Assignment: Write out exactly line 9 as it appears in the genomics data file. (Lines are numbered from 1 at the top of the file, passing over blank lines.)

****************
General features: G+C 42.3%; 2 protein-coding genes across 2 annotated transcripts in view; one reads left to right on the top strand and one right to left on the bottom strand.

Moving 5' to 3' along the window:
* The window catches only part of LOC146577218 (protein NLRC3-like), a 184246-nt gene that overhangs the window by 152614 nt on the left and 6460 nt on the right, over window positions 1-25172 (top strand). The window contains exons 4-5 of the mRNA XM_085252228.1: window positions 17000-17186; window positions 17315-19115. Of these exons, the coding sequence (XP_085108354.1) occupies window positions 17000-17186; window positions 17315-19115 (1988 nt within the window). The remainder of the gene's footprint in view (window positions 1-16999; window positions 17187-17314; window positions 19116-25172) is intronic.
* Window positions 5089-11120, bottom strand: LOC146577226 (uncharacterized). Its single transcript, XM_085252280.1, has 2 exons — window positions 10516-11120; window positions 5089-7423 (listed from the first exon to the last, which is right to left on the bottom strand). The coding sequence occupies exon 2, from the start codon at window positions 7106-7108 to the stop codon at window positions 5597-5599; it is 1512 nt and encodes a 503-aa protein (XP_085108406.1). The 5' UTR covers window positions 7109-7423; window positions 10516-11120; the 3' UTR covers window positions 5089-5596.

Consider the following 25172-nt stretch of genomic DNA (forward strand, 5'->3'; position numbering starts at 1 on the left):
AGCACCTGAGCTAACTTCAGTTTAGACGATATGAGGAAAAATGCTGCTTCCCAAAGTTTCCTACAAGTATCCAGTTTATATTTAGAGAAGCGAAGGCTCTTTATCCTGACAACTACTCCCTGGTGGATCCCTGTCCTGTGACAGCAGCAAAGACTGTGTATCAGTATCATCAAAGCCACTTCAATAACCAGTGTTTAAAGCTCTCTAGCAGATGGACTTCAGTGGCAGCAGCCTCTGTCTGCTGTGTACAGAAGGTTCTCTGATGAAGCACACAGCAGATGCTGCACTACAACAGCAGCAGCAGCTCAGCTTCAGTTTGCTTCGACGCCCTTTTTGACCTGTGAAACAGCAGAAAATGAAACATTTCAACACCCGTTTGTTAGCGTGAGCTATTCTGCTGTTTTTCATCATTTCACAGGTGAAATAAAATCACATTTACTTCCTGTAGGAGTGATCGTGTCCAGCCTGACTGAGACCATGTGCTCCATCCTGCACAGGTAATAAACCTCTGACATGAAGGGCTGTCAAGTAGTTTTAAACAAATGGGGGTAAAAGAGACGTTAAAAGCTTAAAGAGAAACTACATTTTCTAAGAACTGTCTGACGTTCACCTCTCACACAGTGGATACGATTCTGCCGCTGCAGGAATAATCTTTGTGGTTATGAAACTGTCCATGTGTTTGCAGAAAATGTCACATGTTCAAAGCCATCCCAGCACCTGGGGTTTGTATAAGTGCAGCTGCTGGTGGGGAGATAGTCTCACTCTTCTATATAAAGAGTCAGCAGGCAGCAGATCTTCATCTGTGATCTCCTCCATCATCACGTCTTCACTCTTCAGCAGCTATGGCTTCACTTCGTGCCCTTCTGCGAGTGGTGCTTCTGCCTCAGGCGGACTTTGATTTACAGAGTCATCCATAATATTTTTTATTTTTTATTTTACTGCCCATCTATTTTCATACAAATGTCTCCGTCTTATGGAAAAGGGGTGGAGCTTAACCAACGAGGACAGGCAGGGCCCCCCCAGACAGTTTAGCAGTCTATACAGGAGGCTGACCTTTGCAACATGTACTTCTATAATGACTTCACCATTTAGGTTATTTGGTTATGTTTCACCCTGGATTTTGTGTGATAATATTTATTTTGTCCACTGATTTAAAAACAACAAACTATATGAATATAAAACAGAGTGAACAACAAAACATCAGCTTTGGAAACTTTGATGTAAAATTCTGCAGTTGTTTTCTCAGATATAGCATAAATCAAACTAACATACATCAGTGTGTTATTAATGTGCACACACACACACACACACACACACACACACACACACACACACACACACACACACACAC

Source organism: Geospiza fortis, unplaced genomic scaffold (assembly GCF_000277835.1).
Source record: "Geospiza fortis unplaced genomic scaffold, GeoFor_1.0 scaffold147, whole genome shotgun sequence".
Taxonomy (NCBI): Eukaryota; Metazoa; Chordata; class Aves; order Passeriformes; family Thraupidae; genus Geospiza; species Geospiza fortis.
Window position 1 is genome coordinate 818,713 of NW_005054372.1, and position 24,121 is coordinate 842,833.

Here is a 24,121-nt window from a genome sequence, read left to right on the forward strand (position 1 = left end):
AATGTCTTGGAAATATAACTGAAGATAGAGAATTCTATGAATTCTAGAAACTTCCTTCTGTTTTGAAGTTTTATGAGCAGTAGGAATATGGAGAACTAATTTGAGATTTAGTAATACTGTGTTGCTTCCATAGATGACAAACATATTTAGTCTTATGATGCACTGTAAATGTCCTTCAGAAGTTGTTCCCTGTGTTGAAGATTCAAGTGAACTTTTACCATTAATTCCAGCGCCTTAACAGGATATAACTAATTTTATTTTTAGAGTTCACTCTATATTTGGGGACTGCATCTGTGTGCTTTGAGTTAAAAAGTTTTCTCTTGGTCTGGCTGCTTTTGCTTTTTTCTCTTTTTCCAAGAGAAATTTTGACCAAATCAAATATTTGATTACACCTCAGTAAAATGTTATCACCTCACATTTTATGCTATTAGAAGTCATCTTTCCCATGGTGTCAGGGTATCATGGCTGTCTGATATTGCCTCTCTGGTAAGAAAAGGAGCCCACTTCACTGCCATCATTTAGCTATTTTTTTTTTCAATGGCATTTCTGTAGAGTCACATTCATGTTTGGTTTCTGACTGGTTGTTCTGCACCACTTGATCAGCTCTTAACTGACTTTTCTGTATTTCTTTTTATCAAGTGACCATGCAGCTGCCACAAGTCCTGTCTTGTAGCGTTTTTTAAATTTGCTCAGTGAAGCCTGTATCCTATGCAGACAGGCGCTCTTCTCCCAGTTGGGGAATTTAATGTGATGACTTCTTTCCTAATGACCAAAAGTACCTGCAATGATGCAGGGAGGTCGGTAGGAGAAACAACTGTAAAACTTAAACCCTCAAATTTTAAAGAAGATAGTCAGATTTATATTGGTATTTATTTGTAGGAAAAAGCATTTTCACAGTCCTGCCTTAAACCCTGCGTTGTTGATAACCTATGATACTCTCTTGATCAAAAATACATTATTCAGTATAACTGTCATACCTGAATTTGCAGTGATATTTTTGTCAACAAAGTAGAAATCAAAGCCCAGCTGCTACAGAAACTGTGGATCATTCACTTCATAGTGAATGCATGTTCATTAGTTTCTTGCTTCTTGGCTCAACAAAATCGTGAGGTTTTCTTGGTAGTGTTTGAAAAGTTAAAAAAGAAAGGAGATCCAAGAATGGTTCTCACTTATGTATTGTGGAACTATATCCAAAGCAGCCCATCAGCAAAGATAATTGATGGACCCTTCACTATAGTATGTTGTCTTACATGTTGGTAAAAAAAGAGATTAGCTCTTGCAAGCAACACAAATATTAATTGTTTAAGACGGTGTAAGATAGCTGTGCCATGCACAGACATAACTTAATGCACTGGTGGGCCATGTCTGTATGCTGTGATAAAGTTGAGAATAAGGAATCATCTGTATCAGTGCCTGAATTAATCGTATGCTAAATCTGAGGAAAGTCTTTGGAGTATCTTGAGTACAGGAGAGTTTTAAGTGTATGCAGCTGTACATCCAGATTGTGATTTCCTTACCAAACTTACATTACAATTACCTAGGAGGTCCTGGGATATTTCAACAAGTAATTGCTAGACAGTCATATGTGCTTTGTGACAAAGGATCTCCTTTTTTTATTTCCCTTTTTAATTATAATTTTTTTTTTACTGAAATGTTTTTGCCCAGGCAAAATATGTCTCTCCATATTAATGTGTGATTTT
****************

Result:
Taxonomy (NCBI): Eukaryota; Metazoa; Chordata; class Aves; order Passeriformes; family Thraupidae; genus Geospiza; species Geospiza fortis.